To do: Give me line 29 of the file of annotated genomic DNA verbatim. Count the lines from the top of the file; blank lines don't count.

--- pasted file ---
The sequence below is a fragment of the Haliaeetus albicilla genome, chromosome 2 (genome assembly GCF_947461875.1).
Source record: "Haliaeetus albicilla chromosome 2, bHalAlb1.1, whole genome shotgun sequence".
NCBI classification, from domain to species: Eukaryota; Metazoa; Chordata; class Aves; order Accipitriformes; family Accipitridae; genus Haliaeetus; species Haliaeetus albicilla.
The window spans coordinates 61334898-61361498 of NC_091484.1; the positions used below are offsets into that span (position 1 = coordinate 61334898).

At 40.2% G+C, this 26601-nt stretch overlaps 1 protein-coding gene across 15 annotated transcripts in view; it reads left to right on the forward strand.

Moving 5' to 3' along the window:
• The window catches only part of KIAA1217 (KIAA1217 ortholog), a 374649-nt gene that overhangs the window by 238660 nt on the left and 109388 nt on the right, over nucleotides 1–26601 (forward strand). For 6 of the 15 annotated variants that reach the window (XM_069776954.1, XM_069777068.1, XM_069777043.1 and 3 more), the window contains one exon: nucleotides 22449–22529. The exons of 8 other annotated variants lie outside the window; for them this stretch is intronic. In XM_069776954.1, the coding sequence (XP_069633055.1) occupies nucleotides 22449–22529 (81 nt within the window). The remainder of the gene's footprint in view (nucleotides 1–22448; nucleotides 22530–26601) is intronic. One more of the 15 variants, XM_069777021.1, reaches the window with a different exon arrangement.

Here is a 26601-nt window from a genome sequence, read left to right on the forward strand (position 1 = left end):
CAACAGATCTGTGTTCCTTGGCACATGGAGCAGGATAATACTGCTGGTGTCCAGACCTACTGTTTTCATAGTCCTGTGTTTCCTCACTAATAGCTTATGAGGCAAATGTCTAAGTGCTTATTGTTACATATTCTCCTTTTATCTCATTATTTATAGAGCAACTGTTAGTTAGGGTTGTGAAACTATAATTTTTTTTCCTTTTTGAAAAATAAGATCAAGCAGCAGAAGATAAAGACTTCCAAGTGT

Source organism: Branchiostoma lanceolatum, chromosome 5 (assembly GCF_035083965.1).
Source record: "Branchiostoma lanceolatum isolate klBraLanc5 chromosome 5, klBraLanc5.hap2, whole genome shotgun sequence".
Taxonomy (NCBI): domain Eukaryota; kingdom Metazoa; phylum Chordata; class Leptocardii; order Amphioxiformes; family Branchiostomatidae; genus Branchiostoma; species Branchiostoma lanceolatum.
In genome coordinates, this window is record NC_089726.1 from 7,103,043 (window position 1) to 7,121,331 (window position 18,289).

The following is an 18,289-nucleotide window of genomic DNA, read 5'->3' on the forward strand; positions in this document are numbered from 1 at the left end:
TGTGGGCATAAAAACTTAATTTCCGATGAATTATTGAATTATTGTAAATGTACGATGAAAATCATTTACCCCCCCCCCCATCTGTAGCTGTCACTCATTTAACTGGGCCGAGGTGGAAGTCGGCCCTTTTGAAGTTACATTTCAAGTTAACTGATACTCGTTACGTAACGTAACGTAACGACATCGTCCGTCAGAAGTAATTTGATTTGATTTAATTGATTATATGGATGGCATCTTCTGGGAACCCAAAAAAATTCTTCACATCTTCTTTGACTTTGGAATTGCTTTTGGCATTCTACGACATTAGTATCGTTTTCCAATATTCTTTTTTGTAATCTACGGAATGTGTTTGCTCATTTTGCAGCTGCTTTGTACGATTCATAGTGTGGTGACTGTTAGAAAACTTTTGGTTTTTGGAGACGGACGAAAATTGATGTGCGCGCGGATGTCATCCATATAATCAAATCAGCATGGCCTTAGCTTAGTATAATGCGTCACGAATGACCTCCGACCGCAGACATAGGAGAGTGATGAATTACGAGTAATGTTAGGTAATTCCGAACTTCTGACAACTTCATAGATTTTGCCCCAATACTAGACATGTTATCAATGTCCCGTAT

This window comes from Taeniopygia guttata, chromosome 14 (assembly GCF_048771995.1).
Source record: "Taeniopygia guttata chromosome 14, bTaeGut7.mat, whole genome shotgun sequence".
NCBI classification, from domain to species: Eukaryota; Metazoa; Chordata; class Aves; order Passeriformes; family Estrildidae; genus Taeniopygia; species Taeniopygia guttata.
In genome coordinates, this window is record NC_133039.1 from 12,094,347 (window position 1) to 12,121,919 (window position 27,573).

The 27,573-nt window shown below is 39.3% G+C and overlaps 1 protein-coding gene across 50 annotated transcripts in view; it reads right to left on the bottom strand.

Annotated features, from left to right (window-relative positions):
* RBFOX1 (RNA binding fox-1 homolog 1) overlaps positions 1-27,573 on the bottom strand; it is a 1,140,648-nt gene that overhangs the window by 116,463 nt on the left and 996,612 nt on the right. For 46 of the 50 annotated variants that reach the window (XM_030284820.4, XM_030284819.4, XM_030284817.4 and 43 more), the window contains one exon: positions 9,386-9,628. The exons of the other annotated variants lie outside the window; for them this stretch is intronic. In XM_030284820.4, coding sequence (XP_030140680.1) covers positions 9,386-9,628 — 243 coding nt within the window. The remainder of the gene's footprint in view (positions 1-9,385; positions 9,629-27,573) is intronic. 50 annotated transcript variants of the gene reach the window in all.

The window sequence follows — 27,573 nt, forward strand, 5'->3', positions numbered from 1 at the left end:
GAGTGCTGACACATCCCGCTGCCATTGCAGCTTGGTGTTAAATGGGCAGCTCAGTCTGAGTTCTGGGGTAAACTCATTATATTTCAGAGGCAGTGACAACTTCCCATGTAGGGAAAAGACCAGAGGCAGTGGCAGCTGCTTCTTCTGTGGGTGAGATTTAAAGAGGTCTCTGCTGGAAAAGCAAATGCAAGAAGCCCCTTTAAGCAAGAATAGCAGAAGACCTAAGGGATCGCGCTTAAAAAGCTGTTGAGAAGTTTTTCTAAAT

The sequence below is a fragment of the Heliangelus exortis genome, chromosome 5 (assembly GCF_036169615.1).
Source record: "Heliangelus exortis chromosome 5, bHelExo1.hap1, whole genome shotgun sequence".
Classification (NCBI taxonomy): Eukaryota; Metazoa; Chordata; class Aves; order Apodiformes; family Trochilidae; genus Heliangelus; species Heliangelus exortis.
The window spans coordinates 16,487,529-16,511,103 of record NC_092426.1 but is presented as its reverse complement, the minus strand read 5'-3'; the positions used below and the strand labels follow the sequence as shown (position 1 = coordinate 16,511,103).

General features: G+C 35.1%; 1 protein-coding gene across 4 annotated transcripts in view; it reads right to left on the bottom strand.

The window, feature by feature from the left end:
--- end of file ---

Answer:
General features: G+C 35.1%; 1 protein-coding gene across 4 annotated transcripts in view; it reads right to left on the bottom strand.